So much anticipation for one little film. Well actually, for one huge film, especially so when taking its budget into consideration. We know what can be expected as far as special effects are concerned, but the real question is: Does the movie deliver what the first movie did? That is, does it deliver intellectual stimulation and a story to die for, all mixed in with the perfect combination of innovation in special effects, stunts and cinematography? If the answer is mostly "yes" I'll take the red pill, if the answer is mostly "no," I'll take the blue. Red it is!

The Matrix Reloaded presents in itself a sequel to the 1999 hit sci-fi flick "The Matrix." It is the second chapter in the trilogy. The film takes place 6 months since we last left off and many more people have been freed since. Much has changed. A whole new way of government has even been set up. But an attack is set to take place on Zion. In merely 72 hours 250,000 probes will manage to drill into the depths of Zion and destroy both it and its inhabitants. To add to that tension, Agent Smith (Hugo Weaving) has been "freed" and is now able to copy himself, much like a virus. So Neo (Keanu Reeves), Trinity (Carrie-Anne Moss) and Morpheus (Laurence Fishburne) must continue their elegant quest for freedom from the machines. Meanwhile they gain greater insight to the composition of The Matrix, themselves, and what it really means to be free.

First things first, the stunts and the special effects are spectacular. At one point Neo is fighting off what appears to be a hundred "Agent Smiths." Despite the obvious usage of computer animation in this scene, it comes of believable. Even Neo's flight scenes are beyond stunning. In another sequence there is a battle with the newly introduced characters: The Virus Twins (Adrian Rayment as Twin One, Neil Rayment as Twin Two, who also happen to be quite humorous). The twins have ghost like capabilities which allow them to pass through anything. The film does an excellent job of combining the supernatural effects with the biological space of the world.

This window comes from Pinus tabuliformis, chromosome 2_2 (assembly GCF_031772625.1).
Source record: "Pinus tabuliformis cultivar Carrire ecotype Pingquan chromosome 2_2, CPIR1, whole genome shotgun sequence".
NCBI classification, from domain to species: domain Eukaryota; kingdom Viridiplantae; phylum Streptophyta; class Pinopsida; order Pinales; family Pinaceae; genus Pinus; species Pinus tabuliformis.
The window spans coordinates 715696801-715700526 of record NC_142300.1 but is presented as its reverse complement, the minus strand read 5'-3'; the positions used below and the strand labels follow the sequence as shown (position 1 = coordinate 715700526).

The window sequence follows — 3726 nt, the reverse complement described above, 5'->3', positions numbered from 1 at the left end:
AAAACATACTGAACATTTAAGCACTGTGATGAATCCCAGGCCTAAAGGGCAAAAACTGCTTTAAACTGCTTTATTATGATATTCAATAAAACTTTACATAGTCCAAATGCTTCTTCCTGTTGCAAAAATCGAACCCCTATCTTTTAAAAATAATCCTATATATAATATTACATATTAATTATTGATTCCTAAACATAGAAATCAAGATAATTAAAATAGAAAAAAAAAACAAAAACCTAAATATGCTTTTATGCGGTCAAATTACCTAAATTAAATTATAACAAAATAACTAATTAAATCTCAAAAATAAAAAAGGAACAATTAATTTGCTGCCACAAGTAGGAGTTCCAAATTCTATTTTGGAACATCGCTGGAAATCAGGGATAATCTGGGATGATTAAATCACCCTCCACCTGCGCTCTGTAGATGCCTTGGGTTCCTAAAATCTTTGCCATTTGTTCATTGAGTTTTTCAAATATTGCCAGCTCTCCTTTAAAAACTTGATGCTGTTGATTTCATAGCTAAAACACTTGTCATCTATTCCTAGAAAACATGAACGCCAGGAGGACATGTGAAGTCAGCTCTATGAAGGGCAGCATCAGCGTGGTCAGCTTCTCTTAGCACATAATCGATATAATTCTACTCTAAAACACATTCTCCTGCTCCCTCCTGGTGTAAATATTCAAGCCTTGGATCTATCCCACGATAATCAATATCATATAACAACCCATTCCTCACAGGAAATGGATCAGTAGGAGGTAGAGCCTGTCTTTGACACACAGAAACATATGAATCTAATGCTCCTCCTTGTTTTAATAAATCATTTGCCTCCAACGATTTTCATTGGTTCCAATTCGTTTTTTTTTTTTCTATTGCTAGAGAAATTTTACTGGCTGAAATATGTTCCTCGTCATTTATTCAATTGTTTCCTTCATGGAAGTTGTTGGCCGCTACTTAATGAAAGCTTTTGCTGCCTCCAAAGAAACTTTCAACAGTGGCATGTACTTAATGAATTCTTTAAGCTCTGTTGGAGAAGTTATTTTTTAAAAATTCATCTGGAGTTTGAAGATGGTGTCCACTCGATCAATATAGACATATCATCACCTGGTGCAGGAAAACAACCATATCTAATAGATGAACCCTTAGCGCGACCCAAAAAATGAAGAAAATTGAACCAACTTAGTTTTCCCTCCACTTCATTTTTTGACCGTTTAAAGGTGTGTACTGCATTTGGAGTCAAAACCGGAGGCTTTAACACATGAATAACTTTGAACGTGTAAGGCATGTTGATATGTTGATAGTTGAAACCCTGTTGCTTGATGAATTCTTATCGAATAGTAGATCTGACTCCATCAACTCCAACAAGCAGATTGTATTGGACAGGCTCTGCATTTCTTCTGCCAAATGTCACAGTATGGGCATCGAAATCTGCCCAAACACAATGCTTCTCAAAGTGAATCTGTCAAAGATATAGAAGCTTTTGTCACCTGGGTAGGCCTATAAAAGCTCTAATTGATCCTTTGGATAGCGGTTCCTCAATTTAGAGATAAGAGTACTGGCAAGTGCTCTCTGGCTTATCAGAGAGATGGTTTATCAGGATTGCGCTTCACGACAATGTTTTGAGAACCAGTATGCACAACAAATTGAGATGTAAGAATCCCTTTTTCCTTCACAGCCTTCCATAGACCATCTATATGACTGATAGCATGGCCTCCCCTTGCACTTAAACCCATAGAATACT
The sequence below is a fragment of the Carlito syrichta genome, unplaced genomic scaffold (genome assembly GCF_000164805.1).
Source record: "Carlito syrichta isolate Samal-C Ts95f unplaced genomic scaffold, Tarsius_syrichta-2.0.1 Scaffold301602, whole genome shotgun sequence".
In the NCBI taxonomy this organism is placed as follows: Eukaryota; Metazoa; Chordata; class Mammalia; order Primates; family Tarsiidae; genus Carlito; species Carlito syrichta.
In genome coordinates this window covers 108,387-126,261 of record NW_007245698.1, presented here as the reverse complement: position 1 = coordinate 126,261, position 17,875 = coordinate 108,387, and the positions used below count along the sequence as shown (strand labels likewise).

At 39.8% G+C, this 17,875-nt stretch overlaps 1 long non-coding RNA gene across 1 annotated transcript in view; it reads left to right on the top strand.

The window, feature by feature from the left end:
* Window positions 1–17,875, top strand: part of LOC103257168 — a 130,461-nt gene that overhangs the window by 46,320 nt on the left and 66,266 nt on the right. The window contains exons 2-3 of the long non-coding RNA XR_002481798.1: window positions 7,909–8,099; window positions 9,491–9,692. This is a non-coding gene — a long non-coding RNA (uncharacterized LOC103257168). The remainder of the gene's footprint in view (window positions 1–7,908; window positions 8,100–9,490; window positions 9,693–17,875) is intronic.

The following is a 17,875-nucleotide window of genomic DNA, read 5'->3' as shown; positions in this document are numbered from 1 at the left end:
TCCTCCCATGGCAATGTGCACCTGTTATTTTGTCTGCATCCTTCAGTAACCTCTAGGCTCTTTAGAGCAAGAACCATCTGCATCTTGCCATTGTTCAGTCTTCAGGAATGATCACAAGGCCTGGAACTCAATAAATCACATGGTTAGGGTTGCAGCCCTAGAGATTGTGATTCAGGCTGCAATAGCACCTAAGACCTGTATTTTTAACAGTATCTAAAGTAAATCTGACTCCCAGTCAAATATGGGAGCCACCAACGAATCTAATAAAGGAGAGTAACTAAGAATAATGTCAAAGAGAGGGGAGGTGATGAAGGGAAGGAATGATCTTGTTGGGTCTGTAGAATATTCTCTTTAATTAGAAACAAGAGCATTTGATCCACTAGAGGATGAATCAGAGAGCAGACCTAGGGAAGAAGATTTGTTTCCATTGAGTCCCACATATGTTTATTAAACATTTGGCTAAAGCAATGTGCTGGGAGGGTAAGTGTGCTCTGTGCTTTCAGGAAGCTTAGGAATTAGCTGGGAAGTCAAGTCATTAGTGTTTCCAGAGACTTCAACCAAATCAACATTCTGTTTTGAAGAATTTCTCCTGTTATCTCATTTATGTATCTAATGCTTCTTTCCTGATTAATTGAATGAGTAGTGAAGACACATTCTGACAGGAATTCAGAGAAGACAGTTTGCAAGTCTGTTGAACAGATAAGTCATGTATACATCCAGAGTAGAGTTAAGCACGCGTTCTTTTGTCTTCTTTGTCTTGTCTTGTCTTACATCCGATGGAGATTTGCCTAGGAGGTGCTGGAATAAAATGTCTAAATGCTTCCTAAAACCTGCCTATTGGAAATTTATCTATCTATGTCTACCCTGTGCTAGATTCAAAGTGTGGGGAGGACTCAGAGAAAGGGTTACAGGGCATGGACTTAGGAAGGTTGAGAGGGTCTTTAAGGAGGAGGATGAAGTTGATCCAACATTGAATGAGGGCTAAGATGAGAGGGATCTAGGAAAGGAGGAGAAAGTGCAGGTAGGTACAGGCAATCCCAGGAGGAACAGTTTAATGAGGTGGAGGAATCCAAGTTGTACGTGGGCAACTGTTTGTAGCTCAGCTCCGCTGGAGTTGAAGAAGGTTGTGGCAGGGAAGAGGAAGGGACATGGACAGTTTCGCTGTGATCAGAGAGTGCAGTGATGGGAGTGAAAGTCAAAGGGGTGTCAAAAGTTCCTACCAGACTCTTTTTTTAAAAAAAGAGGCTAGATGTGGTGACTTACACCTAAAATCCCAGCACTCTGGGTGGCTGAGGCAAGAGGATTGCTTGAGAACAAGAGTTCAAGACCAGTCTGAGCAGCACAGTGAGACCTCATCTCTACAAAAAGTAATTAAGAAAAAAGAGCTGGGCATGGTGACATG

Witty remarks definitely help make this movie enjoyable. And many of the supporting cast members get to make a few. Some new characters include Jada Pinkett Smith as Niobe, Monica Bellucci as Persephone, Lambert Wilson as Merovingian, Steve Bastoni as Captain Sorren and Nona M. Gaye as Zee. Unfortunately some of these characters are not especially necessary, nor interesting. We don't spend all that much time getting to know them, yet we are expected to feel for them. I didn't.

Aside from new characters, this time around there is plenty of religious zeal and deep philosophy intertwined. It's a shame that the movie moves so fast that we can't catch a moment's breath to think about it. That is one of the biggest problems with the film. It moves so fast at times that the substance gets left behind as it jumps from one place to the next, overwhelmed by the sheer amount of fights, new characters, effects and story lines. Similarly, the plot itself stands on extremely shaky foundation. It is all over the place, disorienting the viewer. I suspect that the odd, often speedy pacing is there to encourage DVD buyers and second theatrical viewings, as you will most likely need repeat viewings to fully comprehend everything. Nonetheless, the little bits where we do get some time to think add much substance to the story. There is discussion on what is control, power, love, purpose and humanity...

But even philosophy can't replace the void that has come as result of having already been introduced to the film. In the first Matrix we spent some time discovering what the Matrix was, who Neo was, what "speed-time" was... Now that experience is lost. That sense of novelty is gone forever, and that is what made the first picture so much stronger.

THE MATRIX RELOADED is no doubt a stylish, often jaw-dropping, passionate and philosophical production that at times falls flat because of storytelling tribulations. But nonetheless, it is worth watching, even if merely for the moments when the picture actually it works. Cause when it does -- it causes a ravishing effect.

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